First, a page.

Known for: Released in 2009, Balcones Distilling’s Baby Blue whiskey, made with roasted blue corn, was the first Texas-made whiskey legally sold in the state since Prohibition. Head distiller Jared Himstedt has since expanded the distillery’s experiments to craft bourbons, ryes, rums, and single-malt whiskeys with a sense of place.
Different by design: “Smaller distilleries will sometimes apologize that their bourbon doesn’t taste like it comes from Kentucky or Tennessee, but that’s why it’s useful. It has a voice and a perspective to add to the conversation. It has a reason to exist.”
Sip of Texas: “A lot of our flavors center on the character of Texas and how to communicate that, not just by using locally grown ingredients. With Brimstone, our smoked whiskey, we use post oak and scrub oak. Like a Texas brisket, it’s a very specific flavor.”
Liberating history: “The biggest thing about making whiskey in Texas is the climate—the temperature swings, the dryness, the elevation. We talked to many Scotch and Kentucky bourbon guys and kept running up against the fact that nobody knew the answers to many of the questions we had. The absence of a two-hundred-year-old history could feel terrifying, but for us, it’s freeing.”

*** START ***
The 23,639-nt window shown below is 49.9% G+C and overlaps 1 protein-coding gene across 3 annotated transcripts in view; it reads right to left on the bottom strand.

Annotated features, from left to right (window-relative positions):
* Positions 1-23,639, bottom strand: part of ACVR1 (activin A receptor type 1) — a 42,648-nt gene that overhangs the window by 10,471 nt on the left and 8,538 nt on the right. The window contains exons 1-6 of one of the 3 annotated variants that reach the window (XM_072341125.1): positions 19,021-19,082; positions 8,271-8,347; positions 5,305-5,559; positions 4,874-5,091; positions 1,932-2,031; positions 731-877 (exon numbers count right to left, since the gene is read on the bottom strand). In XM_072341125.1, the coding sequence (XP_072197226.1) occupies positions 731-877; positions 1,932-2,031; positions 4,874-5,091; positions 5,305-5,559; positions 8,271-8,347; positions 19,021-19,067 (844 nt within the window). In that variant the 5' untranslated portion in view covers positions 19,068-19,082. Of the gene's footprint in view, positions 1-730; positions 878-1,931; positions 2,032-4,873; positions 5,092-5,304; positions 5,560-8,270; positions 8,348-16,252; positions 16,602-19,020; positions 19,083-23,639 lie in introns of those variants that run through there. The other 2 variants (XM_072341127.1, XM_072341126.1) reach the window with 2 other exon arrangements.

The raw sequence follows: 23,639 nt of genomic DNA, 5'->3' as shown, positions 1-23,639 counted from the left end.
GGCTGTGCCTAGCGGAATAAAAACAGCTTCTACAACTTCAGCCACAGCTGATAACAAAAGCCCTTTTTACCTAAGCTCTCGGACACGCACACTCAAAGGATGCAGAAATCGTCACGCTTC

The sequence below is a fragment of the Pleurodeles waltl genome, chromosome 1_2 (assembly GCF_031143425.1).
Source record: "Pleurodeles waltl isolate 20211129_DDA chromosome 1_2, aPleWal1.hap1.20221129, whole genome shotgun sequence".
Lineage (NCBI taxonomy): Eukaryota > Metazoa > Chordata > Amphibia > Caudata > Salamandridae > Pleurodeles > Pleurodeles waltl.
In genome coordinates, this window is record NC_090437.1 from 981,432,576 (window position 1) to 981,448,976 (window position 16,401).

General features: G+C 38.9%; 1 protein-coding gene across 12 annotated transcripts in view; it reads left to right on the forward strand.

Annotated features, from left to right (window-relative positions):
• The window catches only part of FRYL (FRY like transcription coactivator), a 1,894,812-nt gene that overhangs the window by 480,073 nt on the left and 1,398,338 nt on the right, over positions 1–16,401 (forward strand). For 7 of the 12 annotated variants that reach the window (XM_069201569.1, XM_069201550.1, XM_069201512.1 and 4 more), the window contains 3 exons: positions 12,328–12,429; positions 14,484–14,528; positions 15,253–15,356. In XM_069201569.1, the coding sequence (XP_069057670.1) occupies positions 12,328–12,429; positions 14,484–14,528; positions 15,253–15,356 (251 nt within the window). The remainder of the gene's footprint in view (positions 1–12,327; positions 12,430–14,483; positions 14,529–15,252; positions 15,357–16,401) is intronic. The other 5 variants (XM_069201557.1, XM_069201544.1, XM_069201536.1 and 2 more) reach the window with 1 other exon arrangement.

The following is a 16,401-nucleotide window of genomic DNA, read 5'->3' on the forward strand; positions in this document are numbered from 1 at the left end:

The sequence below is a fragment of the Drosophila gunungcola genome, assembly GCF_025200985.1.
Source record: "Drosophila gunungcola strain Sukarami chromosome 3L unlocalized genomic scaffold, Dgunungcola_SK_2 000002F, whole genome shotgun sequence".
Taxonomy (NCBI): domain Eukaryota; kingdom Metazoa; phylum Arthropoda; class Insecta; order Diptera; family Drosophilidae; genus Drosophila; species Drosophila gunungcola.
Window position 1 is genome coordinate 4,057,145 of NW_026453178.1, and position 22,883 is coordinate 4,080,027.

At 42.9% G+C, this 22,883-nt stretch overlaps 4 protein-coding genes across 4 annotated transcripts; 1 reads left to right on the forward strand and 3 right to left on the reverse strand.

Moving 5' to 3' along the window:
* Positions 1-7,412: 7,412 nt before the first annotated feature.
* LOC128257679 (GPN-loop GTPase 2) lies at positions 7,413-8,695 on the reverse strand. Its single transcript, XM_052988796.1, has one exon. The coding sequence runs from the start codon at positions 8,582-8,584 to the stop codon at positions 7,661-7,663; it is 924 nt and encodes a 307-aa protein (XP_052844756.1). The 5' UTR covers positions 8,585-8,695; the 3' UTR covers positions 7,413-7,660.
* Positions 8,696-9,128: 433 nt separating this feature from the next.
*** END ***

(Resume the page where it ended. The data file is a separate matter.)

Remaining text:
Beating the heat: “I get calls from distillers all over the world in places where it’s warmer than it used to be. Their products are changing, and they don’t know what to do about it. We’re making whiskey in a place that behaves very differently from most regions, and it’s starting to become helpful to a lot of other folks in the industry as it’s getting hotter farther north.”
Try, try again: “When I worked with clay in college, we talked a lot about getting familiar with the material. You have to try a lot of things and see how it behaves before you can get an idea of how to make the most of it.”
What’s in a grain? “We’ve played around with a lot of corn varieties in our bourbon mash bills. We’ve got some Oaxacan green corn, and we just laid down some pink stuff. We’re far from figuring out how these different corn varieties affect a bourbon’s profile.”
Rock on: “It never ends if you stay curious. I’ll be long done, sitting in a rocking chair on a front porch somewhere, before we’re remotely finished with the things we want to try.”